Wednesday, May 27, 2009

Sotomayor Supreme Court Nomination and Gay Marriage

Incoming and outgoing.
A single vote decides most issues.

Choosing Sonia Sotomayor, a woman of Puerto Rican descent who was raised in the projects of New York is a bold Supreme Court nomination by President Obama. She would be the nation's first Hispanic justice, and interestingly, would be the sixth Supreme Court judge with a Roman Catholic background. That may get in her in trouble if right-wing groups like the Catholic League jump down her throat and call her anti-Catholic. You know they will if they detect that she might uphold a woman's right to choose, or be sympathetic to LGBT issues. Even though she is the embodiement of the American Dream, the back room talk from the bigots and their defenders suggests we are going to hear a lot about gay marriage in the coming battle for her confirmation.

Two anti-gay conservative organizations are preparing for pitched battle to prevent a triple threat like her from ascending the marble steps up to the Supreme Court. The first is the so-called Judicial Confirmation Network which says: "She thinks that judges should dictate policy and that one’s sex, race and ethnicity ought to affect the decisions one renders from the bench." Spokesperson Wendy Long added, "Judge Sotomayor is a liberal activist of the first order who thinks her own personal political agenda is more important than the law as written."

A step up from the projects.


In decades past, the abortion issue was the primary battleground, though affirmative action often came close to being even more divisive. That was last Century. “Abortion is in some sense a stale issue that has been fought over many times, but gay marriage is very much up for grabs,” said Curt Levey, executive director of the Committee for Justice, a legal group. “Gay marriage will be bigger than abortion.” So the naysayers will focus on her ruling in a New Haven affirmative action case or on how she might rule on same-sex marriage.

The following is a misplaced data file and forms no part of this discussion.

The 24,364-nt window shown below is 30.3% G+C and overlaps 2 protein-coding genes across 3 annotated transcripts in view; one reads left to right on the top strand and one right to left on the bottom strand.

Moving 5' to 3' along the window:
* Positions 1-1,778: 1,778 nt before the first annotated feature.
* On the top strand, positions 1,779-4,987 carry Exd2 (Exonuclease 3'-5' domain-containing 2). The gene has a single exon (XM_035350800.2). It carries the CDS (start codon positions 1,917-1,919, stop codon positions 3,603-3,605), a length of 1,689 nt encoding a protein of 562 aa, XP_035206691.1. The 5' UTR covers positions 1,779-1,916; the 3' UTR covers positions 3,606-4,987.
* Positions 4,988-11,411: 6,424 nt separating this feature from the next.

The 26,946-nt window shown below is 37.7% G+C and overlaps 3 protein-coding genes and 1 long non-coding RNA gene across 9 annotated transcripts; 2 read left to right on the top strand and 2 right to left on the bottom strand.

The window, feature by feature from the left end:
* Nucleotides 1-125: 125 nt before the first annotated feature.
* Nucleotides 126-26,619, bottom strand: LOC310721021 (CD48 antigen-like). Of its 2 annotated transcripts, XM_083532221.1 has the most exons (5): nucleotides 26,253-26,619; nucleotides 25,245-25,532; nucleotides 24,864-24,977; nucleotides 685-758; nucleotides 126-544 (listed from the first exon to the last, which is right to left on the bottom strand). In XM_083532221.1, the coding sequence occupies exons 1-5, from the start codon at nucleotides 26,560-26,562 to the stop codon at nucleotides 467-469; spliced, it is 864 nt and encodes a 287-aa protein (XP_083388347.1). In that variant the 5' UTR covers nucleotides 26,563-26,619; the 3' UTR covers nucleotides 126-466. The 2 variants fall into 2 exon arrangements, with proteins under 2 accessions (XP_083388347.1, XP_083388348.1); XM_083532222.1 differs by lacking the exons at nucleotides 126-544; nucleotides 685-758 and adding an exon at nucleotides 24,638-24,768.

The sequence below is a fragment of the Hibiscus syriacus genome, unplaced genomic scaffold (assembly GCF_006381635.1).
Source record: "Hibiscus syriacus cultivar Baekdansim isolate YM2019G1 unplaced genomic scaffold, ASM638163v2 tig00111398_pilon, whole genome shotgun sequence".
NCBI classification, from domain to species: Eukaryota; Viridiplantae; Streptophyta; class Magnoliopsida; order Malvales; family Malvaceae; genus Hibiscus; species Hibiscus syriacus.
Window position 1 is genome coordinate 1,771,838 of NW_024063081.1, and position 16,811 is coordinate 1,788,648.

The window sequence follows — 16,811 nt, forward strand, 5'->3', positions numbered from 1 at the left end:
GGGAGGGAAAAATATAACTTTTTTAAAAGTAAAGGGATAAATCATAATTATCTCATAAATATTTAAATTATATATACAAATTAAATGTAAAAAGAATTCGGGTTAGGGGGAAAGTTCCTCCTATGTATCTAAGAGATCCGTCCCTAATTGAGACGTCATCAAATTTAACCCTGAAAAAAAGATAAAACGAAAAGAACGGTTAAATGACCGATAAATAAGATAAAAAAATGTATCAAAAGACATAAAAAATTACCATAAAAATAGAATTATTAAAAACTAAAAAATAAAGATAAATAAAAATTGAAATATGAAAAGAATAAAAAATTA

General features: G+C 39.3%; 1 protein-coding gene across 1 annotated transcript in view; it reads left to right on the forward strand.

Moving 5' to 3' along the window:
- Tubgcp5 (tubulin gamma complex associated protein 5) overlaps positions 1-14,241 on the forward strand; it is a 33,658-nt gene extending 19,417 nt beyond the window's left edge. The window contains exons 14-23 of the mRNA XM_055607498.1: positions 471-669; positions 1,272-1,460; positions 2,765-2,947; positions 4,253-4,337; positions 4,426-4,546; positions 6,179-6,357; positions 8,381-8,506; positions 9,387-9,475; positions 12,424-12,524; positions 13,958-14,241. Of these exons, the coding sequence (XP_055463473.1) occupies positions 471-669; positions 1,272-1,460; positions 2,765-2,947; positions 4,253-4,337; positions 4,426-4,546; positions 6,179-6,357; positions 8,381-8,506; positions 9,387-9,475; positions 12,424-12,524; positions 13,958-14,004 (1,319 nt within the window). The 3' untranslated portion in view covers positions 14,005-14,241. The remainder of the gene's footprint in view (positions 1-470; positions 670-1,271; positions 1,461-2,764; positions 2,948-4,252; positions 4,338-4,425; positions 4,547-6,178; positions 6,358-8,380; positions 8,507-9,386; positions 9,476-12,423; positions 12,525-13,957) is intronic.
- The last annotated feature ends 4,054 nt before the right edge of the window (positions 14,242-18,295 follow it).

Boston's gay newspaper of record, Bay Windows had an interesting take on her history, and included this personal quote:

Long-time gay legal activist Paula Ettelbrick said she met Sotomayor in about 1991 when they both served on then-New York Governor Mario Cuomo's advisory committee on fighting bias.

"Nobody wanted to talk to the queer person at that time," said Ettelbrick, who represented Lambda Legal Defense and Education Fund. "She was the only one [on the advisory committee] who made a point to come over and introduce herself. She was totally interested [in gay civil rights issues] and supportive."

"From everything I know, Judge Sotomayor is an outstanding choice - fair and aware, open and judicious," said Evan Wolfson, head of the national Freedom to Marry organization. "I believe she has the demonstrated commitment to principles of equal protection and inclusion that defines a good nominee to the Supreme Court. In choosing Judge Sotomayor, the first Latino candidate for the Supreme Court, President Obama has made a strong and appealing nomination that should and will receive the supportof those committed to equality for lesbians and gay men."

And gay marriage is not even on the Supreme Court docket. It's going to be a nasty battle, and let's hope that it doesn't scare the right leaning Dixie Democrats into voting against her.

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